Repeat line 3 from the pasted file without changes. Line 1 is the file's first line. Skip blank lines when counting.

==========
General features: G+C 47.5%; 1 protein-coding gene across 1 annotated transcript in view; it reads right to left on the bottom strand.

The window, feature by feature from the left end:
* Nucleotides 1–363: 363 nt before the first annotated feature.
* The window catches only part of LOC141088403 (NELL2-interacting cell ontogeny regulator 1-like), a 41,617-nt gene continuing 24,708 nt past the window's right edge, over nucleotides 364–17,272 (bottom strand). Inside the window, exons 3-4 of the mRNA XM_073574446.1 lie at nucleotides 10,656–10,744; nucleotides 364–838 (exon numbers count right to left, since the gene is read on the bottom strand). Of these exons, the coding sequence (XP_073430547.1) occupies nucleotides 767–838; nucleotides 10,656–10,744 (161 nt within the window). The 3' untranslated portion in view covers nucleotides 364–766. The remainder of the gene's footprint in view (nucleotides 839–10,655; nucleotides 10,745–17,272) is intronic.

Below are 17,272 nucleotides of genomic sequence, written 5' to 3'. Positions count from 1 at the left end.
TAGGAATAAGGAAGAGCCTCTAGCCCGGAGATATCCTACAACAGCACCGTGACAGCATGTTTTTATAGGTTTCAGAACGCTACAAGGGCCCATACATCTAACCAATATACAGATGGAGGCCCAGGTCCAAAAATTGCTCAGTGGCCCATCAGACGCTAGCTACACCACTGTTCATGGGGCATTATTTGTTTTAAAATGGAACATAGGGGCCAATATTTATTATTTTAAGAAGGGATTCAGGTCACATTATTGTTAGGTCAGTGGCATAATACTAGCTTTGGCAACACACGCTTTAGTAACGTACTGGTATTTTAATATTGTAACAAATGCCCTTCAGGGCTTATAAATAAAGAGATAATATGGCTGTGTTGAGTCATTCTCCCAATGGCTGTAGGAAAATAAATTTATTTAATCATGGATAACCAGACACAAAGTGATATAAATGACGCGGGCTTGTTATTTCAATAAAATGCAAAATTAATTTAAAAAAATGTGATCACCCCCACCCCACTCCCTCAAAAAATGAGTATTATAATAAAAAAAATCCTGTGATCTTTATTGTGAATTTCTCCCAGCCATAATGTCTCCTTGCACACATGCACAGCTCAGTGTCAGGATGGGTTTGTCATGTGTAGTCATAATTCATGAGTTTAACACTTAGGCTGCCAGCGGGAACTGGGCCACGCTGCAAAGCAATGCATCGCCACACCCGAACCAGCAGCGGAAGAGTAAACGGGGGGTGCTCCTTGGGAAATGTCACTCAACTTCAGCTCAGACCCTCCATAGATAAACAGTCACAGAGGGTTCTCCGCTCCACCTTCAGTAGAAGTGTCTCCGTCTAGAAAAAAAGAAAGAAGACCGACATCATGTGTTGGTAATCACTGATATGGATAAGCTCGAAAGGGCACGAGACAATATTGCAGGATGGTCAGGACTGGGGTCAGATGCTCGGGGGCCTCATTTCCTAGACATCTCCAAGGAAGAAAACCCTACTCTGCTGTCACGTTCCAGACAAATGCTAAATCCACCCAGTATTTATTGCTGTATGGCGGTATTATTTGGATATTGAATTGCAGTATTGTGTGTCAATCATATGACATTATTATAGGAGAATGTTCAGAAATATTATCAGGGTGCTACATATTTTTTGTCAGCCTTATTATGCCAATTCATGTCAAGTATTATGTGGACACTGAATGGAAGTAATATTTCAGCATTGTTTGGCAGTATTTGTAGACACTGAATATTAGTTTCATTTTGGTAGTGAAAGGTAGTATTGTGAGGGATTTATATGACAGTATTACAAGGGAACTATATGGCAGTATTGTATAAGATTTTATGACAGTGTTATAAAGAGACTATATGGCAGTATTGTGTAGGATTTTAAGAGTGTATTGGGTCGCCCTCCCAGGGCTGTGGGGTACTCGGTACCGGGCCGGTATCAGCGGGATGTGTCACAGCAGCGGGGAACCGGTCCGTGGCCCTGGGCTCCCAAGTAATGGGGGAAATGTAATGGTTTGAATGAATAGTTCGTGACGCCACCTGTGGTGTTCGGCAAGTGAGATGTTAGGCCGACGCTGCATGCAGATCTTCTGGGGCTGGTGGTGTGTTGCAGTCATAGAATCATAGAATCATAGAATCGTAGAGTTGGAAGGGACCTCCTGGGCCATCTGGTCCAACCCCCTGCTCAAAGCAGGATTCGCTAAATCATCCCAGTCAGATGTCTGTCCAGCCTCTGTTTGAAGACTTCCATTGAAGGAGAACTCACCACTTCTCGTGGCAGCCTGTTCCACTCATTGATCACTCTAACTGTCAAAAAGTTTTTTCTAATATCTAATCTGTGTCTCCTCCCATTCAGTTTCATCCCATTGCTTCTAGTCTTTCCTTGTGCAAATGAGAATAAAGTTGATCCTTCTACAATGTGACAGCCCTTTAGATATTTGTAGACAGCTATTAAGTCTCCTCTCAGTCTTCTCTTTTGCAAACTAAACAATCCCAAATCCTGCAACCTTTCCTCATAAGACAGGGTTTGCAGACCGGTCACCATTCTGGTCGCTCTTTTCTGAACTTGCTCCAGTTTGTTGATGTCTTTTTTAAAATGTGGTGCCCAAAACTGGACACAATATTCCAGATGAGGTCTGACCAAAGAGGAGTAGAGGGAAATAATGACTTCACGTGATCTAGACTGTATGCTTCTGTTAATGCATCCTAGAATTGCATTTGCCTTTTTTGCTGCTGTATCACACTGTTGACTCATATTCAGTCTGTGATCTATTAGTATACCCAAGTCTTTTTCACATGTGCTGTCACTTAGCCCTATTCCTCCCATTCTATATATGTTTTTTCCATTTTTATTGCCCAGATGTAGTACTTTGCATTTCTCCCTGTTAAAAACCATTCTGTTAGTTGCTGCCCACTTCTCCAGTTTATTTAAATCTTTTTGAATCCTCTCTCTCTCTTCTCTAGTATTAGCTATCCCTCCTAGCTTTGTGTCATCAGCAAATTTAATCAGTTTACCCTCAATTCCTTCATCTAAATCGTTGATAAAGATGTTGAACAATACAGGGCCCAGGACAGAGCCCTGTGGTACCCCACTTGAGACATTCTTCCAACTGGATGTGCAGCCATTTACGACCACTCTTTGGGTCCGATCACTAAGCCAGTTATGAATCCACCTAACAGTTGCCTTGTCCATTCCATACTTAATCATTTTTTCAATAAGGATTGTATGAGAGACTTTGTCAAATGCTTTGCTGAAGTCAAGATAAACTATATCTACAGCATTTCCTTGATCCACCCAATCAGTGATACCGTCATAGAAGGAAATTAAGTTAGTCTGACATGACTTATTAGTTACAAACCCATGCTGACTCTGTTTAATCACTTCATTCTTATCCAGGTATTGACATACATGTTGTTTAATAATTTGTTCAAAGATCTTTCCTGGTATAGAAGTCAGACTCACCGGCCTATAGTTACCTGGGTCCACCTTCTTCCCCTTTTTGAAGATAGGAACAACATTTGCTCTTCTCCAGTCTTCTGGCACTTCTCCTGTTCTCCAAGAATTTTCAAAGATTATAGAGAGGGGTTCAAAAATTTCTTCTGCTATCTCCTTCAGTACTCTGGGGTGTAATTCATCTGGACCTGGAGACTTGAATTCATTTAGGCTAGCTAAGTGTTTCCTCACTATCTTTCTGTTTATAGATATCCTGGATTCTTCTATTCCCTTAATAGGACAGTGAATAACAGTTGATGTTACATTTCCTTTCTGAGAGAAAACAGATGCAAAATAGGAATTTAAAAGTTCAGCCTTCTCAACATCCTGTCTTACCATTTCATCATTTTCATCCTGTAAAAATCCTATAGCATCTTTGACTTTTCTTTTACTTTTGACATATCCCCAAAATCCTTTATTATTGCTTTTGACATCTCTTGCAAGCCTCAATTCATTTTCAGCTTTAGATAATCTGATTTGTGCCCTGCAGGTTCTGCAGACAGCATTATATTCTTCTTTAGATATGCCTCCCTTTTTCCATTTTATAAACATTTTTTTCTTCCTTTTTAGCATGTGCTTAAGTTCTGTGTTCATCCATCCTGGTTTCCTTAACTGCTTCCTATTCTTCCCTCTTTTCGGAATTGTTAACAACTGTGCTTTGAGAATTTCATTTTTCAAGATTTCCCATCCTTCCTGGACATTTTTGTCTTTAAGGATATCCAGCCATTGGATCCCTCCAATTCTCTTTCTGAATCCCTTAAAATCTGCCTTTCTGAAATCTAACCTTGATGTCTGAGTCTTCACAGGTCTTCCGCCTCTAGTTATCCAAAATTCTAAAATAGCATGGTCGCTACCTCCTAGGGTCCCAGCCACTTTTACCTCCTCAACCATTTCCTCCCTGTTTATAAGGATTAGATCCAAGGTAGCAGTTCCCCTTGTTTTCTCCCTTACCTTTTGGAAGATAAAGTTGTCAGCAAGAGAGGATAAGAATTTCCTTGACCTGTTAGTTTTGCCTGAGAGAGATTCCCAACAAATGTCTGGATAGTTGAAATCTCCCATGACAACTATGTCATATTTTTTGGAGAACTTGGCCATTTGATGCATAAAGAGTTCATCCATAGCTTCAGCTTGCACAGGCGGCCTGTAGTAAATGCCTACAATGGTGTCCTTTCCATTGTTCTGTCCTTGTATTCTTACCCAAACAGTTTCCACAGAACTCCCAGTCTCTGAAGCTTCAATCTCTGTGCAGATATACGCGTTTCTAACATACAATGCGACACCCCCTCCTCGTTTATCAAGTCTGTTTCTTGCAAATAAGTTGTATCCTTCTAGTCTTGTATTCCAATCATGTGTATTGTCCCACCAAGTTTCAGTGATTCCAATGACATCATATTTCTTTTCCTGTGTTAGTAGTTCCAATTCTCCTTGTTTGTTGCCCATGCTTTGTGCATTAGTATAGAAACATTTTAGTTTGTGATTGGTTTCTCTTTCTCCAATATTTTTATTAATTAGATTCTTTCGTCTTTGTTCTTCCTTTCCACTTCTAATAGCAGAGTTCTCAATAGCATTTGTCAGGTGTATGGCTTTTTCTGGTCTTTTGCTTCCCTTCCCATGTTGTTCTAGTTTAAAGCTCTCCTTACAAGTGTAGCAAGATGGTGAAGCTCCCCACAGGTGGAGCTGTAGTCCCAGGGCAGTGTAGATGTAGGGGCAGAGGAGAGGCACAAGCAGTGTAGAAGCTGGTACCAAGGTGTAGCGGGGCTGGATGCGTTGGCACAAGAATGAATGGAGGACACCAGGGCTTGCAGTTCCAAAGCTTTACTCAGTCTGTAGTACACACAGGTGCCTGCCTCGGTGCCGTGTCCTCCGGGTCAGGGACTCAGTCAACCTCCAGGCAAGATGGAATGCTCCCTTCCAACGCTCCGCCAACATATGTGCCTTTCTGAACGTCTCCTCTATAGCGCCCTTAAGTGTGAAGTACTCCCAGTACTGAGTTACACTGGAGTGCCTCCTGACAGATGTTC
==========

* Nucleotides 1–363: 363 nt before the first annotated feature.